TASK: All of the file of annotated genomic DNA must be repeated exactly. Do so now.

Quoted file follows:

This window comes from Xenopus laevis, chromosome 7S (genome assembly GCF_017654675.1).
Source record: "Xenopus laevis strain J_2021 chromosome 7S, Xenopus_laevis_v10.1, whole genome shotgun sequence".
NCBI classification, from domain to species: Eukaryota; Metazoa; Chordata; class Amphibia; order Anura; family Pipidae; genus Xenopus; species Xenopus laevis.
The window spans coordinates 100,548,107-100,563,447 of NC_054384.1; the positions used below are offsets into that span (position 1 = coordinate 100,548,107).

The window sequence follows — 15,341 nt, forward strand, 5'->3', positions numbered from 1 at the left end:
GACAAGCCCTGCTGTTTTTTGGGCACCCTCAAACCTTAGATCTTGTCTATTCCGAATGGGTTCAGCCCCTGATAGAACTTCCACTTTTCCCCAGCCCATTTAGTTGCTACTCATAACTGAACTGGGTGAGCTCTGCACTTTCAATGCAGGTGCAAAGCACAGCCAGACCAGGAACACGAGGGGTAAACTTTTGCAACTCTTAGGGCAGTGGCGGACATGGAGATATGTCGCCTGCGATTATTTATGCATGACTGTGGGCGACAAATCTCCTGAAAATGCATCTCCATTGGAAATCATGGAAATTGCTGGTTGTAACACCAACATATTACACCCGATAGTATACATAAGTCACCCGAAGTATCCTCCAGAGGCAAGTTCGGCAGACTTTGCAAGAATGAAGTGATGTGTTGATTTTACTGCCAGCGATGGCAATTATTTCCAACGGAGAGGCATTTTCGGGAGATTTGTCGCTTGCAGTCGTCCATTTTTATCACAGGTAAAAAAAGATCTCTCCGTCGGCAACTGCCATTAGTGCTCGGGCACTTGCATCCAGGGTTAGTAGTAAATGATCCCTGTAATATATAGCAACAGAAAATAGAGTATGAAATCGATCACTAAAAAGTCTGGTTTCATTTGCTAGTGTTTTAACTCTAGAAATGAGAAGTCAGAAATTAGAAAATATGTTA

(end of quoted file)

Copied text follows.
This window comes from Xenopus laevis, chromosome 7S (genome assembly GCF_017654675.1).
Source record: "Xenopus laevis strain J_2021 chromosome 7S, Xenopus_laevis_v10.1, whole genome shotgun sequence".
NCBI classification, from domain to species: Eukaryota; Metazoa; Chordata; class Amphibia; order Anura; family Pipidae; genus Xenopus; species Xenopus laevis.
The window spans coordinates 100,548,107-100,563,447 of NC_054384.1; the positions used below are offsets into that span (position 1 = coordinate 100,548,107).

The window sequence follows — 15,341 nt, forward strand, 5'->3', positions numbered from 1 at the left end:
GACAAGCCCTGCTGTTTTTTGGGCACCCTCAAACCTTAGATCTTGTCTATTCCGAATGGGTTCAGCCCCTGATAGAACTTCCACTTTTCCCCAGCCCATTTAGTTGCTACTCATAACTGAACTGGGTGAGCTCTGCACTTTCAATGCAGGTGCAAAGCACAGCCAGACCAGGAACACGAGGGGTAAACTTTTGCAACTCTTAGGGCAGTGGCGGACATGGAGATATGTCGCCTGCGATTATTTATGCATGACTGTGGGCGACAAATCTCCTGAAAATGCATCTCCATTGGAAATCATGGAAATTGCTGGTTGTAACACCAACATATTACACCCGATAGTATACATAAGTCACCCGAAGTATCCTCCAGAGGCAAGTTCGGCAGACTTTGCAAGAATGAAGTGATGTGTTGATTTTACTGCCAGCGATGGCAATTATTTCCAACGGAGAGGCATTTTCGGGAGATTTGTCGCTTGCAGTCGTCCATTTTTATCACAGGTAAAAAAAGATCTCTCCGTCGGCAACTGCCATTAGTGCTCGGGCACTTGCATCCAGGGTTAGTAGTAAATGATCCCTGTAATATATAGCAACAGAAAATAGAGTATGAAATCGATCACTAAAAAGTCTGGTTTCATTTGCTAGTGTTTTAACTCTAGAAATGAGAAGTCAGAAATTAGAAAATATGTTA